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Relationship Between Mother and Daughter
The mother-daughter relationship is the major theme of Annie John. Kincaid actively portrays this through Annie's inability to fully realize that she is her own individual person, which leads to much tension and many difficulties. When girls are young, they are drawn to the idea of being close to, if not tied directly to, their mothers, which Kincaid describes through Annie. The girls in the book befriend one another to seemingly make up for the lack of maternal relationship, or the fact that it is continuously disappearing as they get older. As Annie gets older, she is torn between love and hatred for her mother, which leads to another dilemma of being both a good student and a disobedient child.
Annie's father is a prime example of unequal gender relations in Antigua, as he is about 30 years older than his wife. He had numerous sexual encounters before he met and married Annie's mother, and the women whom he was involved with are known to harass her mother on the street when they see her. The behaviors that are expected of men and women in Antigua are vastly different: Annie's father provides for the family, while her mother takes care of both domestic and sexual needs.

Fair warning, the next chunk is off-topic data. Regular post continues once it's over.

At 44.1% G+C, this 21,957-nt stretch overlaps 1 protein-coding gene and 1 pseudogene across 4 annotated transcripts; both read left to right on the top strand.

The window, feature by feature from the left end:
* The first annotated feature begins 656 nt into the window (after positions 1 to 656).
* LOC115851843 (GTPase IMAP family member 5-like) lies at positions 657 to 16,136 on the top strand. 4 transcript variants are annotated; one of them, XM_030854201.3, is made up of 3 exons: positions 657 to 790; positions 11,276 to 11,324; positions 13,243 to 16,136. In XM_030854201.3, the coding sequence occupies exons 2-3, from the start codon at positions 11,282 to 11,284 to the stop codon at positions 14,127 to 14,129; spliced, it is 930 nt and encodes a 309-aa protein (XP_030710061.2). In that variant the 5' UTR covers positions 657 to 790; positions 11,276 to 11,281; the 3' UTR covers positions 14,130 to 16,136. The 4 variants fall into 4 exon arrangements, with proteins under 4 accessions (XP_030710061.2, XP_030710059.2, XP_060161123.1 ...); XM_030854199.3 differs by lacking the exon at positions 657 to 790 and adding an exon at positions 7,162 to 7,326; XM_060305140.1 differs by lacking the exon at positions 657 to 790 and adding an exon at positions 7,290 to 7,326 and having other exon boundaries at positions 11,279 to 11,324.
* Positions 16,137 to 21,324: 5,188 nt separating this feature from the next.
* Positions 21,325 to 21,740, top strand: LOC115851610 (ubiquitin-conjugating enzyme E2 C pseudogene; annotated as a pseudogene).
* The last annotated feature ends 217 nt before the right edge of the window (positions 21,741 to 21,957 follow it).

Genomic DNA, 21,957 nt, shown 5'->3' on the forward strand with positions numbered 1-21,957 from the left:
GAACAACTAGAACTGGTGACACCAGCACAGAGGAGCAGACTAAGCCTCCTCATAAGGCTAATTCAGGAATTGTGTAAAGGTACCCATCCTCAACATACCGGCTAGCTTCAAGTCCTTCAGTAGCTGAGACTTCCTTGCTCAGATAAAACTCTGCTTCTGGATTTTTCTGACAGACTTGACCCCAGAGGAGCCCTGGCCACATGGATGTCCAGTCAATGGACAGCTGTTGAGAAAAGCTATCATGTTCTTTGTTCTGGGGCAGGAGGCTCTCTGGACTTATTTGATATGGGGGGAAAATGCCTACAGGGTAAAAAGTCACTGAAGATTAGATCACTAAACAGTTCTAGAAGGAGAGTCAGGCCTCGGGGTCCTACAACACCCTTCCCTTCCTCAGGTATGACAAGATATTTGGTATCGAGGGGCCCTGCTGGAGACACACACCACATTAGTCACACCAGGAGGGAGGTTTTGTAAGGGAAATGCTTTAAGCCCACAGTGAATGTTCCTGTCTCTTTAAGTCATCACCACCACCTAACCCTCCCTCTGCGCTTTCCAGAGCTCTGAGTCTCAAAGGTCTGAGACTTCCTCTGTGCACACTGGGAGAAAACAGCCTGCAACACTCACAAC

The colonization of Antigua plays an important role in the backstory of Annie John. The book takes place in the 1950s, which means it took place during the colonial period. The schools that Annie attends contribute to the discussion of this colonial period, and Kincaid mentions literature, culture and history as educational topics within the schools. The girls that attend these schools dress in formal British style, and the schools teach the students not to question the history and social constructs that are being taught to them.
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